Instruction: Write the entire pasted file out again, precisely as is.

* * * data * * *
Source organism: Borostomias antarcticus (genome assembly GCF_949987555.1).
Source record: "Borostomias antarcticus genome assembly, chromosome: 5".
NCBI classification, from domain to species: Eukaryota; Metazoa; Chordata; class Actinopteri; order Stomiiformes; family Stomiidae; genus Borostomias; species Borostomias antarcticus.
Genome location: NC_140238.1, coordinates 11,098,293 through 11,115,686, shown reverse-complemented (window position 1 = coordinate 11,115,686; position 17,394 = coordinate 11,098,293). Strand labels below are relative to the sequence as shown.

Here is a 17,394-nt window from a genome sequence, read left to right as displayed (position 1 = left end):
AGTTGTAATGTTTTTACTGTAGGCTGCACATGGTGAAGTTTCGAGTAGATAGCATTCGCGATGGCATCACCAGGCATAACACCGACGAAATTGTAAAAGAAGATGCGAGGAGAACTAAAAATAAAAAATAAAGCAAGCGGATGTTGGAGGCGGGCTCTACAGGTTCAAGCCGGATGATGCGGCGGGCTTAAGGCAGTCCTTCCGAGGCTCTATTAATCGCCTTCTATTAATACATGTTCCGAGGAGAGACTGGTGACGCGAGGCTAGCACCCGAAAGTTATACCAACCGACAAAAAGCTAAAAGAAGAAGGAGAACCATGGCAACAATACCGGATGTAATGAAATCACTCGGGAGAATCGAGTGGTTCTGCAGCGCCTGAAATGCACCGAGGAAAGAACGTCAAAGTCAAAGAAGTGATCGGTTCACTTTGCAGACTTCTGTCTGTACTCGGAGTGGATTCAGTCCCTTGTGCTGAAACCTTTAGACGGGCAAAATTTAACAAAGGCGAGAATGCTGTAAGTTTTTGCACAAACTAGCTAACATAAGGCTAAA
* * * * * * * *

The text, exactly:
Source organism: Borostomias antarcticus (genome assembly GCF_949987555.1).
Source record: "Borostomias antarcticus genome assembly, chromosome: 5".
NCBI classification, from domain to species: Eukaryota; Metazoa; Chordata; class Actinopteri; order Stomiiformes; family Stomiidae; genus Borostomias; species Borostomias antarcticus.
Genome location: NC_140238.1, coordinates 11,098,293 through 11,115,686, shown reverse-complemented (window position 1 = coordinate 11,115,686; position 17,394 = coordinate 11,098,293). Strand labels below are relative to the sequence as shown.

Here is a 17,394-nt window from a genome sequence, read left to right as displayed (position 1 = left end):
AGTTGTAATGTTTTTACTGTAGGCTGCACATGGTGAAGTTTCGAGTAGATAGCATTCGCGATGGCATCACCAGGCATAACACCGACGAAATTGTAAAAGAAGATGCGAGGAGAACTAAAAATAAAAAATAAAGCAAGCGGATGTTGGAGGCGGGCTCTACAGGTTCAAGCCGGATGATGCGGCGGGCTTAAGGCAGTCCTTCCGAGGCTCTATTAATCGCCTTCTATTAATACATGTTCCGAGGAGAGACTGGTGACGCGAGGCTAGCACCCGAAAGTTATACCAACCGACAAAAAGCTAAAAGAAGAAGGAGAACCATGGCAACAATACCGGATGTAATGAAATCACTCGGGAGAATCGAGTGGTTCTGCAGCGCCTGAAATGCACCGAGGAAAGAACGTCAAAGTCAAAGAAGTGATCGGTTCACTTTGCAGACTTCTGTCTGTACTCGGAGTGGATTCAGTCCCTTGTGCTGAAACCTTTAGACGGGCAAAATTTAACAAAGGCGAGAATGCTGTAAGTTTTTGCACAAACTAGCTAACATAAGGCTAAA